"I am very happy to see this increase in qualifying incomes for SCHE/DHE as part of the Executive Budget. Many hardworking New Yorkers, including many of those who live in my community in Queens, rely on SCHE or DHE exemptions, and for too long those whose annual income fell just above the threshold of $37,400 were excluded from much-needed benefits. This increase will expand access to more households, and help ensure that New York City remains a place where people can afford to own a home, raise a family, and live out their lives. I would like to thank Mayor de Blasio and those who fought to include this in the Executive Budget for their commitment to housing affordability." said Assembly Member Michael DenDekker.

"I would like to thank Mayor de Blasio for supporting this much needed increase in the income threshold necessary to qualify for SCHE and DHE,” said Assembly Member Edward Braunstein. “The expansion of this program will make it easier for thousands of seniors and disabled homeowners on fixed incomes to continue to afford to stay in their homes."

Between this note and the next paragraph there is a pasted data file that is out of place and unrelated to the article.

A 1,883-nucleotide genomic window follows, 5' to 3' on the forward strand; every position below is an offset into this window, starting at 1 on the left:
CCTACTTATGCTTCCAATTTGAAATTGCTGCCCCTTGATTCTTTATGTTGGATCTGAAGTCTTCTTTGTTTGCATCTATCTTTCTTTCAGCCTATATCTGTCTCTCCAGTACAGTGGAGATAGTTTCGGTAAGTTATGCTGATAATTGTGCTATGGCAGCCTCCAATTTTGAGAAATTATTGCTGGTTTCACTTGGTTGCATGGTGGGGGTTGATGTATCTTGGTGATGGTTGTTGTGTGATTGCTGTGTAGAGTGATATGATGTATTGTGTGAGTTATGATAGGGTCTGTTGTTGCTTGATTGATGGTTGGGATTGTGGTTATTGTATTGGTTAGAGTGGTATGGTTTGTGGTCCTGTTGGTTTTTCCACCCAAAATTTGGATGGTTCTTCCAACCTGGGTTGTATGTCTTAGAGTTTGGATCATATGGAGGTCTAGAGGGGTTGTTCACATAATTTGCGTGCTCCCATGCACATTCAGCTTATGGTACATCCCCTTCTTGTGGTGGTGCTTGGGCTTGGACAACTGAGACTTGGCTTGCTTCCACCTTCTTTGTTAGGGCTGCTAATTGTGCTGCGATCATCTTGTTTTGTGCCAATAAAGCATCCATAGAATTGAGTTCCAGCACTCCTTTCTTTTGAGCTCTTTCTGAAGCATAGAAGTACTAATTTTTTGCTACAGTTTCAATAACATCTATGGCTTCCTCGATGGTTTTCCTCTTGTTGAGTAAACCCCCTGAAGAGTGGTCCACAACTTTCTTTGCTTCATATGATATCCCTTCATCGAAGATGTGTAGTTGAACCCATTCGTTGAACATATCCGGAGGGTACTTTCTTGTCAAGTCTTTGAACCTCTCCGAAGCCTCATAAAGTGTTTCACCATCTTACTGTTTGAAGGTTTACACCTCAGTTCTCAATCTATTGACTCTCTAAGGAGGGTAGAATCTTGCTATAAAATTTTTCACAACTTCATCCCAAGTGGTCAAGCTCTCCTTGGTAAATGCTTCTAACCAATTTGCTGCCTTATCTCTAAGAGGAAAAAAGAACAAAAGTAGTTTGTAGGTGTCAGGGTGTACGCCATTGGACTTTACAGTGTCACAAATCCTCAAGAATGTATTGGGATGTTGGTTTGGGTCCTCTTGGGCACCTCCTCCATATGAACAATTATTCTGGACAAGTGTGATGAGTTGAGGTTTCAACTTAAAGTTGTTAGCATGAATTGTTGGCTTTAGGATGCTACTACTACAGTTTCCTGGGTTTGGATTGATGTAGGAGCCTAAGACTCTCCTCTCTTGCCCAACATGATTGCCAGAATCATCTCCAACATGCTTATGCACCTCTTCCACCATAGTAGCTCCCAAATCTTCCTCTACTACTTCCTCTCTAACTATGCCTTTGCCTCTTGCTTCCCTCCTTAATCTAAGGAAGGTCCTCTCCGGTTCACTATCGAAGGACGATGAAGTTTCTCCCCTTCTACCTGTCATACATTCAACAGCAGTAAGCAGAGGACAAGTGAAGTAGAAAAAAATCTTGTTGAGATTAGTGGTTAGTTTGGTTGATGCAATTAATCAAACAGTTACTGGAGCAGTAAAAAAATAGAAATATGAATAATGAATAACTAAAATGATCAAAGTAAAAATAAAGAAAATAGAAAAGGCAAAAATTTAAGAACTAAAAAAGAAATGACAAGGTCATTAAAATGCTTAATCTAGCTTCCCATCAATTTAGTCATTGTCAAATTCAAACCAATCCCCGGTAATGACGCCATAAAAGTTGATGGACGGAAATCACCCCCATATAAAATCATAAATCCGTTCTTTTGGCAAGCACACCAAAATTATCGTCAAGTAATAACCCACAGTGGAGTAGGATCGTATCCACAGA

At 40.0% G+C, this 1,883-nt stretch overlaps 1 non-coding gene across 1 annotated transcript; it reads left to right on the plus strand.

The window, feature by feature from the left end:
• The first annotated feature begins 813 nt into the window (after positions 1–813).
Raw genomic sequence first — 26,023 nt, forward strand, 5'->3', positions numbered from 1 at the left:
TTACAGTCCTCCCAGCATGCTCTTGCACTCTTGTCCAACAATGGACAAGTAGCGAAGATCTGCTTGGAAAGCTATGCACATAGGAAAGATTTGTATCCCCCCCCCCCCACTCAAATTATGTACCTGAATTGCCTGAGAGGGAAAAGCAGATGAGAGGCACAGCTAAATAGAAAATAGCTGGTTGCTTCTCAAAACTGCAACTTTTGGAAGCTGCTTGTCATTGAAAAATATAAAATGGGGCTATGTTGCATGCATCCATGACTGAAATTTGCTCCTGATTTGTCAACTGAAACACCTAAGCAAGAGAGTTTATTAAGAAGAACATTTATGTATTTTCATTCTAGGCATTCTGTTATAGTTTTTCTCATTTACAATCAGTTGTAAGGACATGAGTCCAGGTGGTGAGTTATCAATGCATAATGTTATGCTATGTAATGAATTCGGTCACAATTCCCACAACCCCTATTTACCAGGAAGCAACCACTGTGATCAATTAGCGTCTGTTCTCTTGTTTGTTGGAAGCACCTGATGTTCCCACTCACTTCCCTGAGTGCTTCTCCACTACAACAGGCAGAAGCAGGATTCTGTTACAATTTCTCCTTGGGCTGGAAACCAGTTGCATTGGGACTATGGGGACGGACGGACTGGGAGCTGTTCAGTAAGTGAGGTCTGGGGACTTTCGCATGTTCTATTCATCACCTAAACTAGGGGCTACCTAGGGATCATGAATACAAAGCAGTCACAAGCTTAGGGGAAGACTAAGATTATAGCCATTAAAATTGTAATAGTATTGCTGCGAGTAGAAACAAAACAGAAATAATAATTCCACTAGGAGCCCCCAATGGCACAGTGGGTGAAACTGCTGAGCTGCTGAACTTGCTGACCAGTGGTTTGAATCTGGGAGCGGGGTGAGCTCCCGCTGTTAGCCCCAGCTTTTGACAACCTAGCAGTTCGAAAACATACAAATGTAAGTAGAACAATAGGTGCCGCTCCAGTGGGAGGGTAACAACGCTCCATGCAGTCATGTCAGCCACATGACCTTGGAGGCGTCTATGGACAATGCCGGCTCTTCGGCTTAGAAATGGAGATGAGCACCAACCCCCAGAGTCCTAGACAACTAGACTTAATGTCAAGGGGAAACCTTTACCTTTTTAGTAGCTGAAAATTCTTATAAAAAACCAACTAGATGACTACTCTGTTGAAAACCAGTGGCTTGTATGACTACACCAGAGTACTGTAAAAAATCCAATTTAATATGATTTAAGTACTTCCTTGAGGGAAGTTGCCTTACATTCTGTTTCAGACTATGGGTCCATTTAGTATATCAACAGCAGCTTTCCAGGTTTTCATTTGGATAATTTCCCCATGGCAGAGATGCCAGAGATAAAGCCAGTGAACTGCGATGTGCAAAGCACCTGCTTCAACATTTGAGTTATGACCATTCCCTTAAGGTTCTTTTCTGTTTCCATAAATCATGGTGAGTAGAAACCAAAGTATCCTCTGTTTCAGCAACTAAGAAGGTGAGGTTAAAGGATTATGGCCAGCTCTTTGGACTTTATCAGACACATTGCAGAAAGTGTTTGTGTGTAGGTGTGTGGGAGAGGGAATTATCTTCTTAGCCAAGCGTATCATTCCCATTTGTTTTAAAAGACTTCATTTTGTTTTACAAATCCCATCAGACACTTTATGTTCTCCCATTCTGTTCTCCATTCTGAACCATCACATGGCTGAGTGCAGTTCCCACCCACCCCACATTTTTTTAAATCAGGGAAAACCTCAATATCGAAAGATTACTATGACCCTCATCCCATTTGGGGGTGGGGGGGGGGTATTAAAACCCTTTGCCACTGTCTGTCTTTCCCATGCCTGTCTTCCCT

"Whether I'm at our local senior centers or a community event, the most pressing concerns from constituents center around affordable housing." said Assembly Member Alicia Hyndman. "Many seniors in my district are on fixed incomes and this legislation has the potential to save thousands of dollars each year for our most vulnerable residents."

“This expansion of the Senior Citizen Homeowners’ Exemption income limit will have an enormous impact on thousands of seniors throughout the city who are living on a fixed income,” said Council Member Paul Vallone, Chair of the Subcommittee on Senior Centers. “Seniors living in private homes, co-ops and condos have often expressed the difficulty of getting by on fixed incomes while dealing with escalating property taxes. The financial relief this expansion will bring will play an enormous role in providing them the opportunity to continue living in their homes with dignity and independence.”